With no weapon in sight to make at a plant which is fast nearing completion, the OFB made a last ditch attempt to make it relevant. Last year, they suggested that the plant be used to manufacture sporting rifles, another fact heavily criticised by the CAG. In the current stalemate the CAG has questioned the necessity for continuing with the Korwa project and asks for a cost-benefit analysis of setting up a new factory, now just an academic argument. The world's largest small arms buy is already a big embarrassment for the MoD.
The world's largest procurement of small arms-over 6 lakh carbines and rifles worth over Rs 11,000 crore-for the army and police forces has been delayed by over five years due to development delays and bureaucratic hurdles in the defence ministry
What: Close Quarter Battle Carbine
How many: 43,318 to be purchased, 1.6 lakh to be manufactured
How much: Rs 4,400 crore
Status: Cleared by Defence Acquisition Council (DAC) in February 2006. RFPs issued twice and cancelled. Army yet to issue fresh RFPs.
What: New Generation Protective Carbine
How many: 2,18,320 carbines to be designed and made indigenously
How much: Rs 2,183 crore
Status: Cleared by DAC in February 2006. OFB design rejected by army in 2009. DRDO design selected with modifications. Trials slated for early October 2010.
What: New Generation Assault Rifles
How many: 2,00,000 weapons to be imported off the shelf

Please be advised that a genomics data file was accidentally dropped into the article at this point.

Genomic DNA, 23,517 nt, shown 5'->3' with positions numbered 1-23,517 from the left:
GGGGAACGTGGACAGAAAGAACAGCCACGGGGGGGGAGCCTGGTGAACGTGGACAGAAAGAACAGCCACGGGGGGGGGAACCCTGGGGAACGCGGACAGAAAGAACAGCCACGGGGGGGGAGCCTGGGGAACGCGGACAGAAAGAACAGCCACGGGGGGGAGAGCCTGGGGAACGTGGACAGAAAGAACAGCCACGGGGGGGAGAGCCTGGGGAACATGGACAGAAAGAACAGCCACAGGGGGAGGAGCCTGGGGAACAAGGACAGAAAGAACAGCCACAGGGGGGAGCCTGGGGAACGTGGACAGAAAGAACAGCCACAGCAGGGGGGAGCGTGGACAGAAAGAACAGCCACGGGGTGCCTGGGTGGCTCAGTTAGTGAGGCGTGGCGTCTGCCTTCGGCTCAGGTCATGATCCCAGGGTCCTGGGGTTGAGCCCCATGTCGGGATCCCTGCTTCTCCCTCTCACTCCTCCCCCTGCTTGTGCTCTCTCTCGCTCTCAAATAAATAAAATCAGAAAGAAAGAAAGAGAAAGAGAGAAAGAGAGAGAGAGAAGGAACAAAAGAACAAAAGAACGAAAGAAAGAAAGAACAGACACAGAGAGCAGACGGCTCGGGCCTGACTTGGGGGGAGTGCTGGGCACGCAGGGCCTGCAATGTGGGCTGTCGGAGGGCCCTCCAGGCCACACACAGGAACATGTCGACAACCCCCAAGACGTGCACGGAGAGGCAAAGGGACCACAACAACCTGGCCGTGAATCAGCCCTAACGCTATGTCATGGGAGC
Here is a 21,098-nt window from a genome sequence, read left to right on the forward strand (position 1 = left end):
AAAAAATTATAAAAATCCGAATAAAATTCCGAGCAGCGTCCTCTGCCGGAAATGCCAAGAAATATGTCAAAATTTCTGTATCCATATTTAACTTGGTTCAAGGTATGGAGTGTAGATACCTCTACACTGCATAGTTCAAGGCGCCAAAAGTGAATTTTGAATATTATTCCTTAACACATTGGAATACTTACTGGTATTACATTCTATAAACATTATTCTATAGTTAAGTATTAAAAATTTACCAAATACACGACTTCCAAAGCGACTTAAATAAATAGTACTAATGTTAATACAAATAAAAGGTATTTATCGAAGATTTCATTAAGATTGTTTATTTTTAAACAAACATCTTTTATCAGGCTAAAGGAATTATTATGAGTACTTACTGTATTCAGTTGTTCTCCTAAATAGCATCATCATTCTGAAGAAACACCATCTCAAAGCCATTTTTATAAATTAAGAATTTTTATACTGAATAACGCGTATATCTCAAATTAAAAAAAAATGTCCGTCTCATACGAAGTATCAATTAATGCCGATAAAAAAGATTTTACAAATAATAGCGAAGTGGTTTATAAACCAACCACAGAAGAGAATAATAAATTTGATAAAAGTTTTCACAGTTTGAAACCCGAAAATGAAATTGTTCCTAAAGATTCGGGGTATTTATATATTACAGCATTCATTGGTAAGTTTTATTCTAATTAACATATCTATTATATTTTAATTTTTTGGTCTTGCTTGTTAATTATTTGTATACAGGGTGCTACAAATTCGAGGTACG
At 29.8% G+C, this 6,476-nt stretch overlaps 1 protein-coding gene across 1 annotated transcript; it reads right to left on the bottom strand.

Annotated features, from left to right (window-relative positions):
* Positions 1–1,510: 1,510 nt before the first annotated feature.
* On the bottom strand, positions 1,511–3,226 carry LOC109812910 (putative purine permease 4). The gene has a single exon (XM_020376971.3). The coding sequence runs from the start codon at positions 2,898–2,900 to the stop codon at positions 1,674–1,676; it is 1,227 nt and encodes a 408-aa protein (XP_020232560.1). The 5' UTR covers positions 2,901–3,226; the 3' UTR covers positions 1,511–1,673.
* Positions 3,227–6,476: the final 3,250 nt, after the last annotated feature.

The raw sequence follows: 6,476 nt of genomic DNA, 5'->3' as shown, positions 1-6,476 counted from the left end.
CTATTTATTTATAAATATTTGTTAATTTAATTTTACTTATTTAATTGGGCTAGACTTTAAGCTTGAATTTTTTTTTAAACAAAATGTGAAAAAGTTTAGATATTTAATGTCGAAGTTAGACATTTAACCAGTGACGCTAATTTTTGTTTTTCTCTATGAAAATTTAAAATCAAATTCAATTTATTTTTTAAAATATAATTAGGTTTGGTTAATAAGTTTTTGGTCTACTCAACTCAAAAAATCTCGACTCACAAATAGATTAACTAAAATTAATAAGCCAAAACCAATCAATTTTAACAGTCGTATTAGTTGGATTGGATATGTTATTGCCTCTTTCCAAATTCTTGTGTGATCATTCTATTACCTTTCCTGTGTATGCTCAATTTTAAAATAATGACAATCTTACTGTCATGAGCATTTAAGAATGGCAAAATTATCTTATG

How much: Rs 4,949 crore
Status: Cleared by DAC in November 2009. It was meant to replace the 5.56 mm INSAS rifles in frontline army service. RFPs to be sent out to manufacturers.
indiaone wrote:A few months ago I test fired both the INSAS and AK-47. The rate of accuracy of INSAS at 200 mtrs was much better than that of AK-47.There was a certain amount of jerk when the bullet left the barrel in AK-47. In other words , the gun jumped. In the case of INSAS it was much smooth with absolutely no jerk.Some photographs taken during the firing session are available in the link below. Comments are welcome.
https://picasaweb.google.com/lh/sredir? ... feat=email
indiaone wrote: Comments are welcome.
https://picasaweb.google.com/lh/sredir? ... feat=email
Nice pictures of indiaone firing. But I would like to mention that it is said that AK is so easy to learn and handle that even a child can fire it. With over 75 million built worldwide, the AK-47 is a firearms legend. Comparing AK 47 with INSAS would be an insult to AK 47. What will I do with the accuracy of INSAS if I cannot immediately stop the attacker charging at me? On the other hand AK 47 can help me stay alive. But who can educate our babus at IOFB? They have their own motives, probably they need to show that they are inventing something new. I would like to be the first one to purchase AK 47, the day we are allowed by our Government, may be I am dreaming in fantasy land . A very nice video by Discovery Channel about AK 47 at http://www.youtube.com/watch?v=KvrG4T2K4sEThe rate of accuracy of INSAS at 200 mtrs was much better than that of AK-47.
Yes there were also reports that American and British troops equipped with 5.56 mm rifles had problems stopping the charging insurgents in Iraq and Afghanistan. They were reportedly shifting from 5.56 mm rifles to AK 47s and rifles with 7.62x51 mm rounds.No wonder the Israelis are shifting to 6.5 and 6.8 cal bullets to get the best of both worlds,
jonahpach wrote:Hello guys had a very eventful weekend this week.. Commandant of 54 Assam Rifles Col. Richard Blaize invited a few of us gun buffs to tryout some army small arms and what a day it was..
Will try to upload some of the videos tonight meanwhile here are a few pics
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Army Armourers hard at work to keep us on the go
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Speak softly.. carry a big gun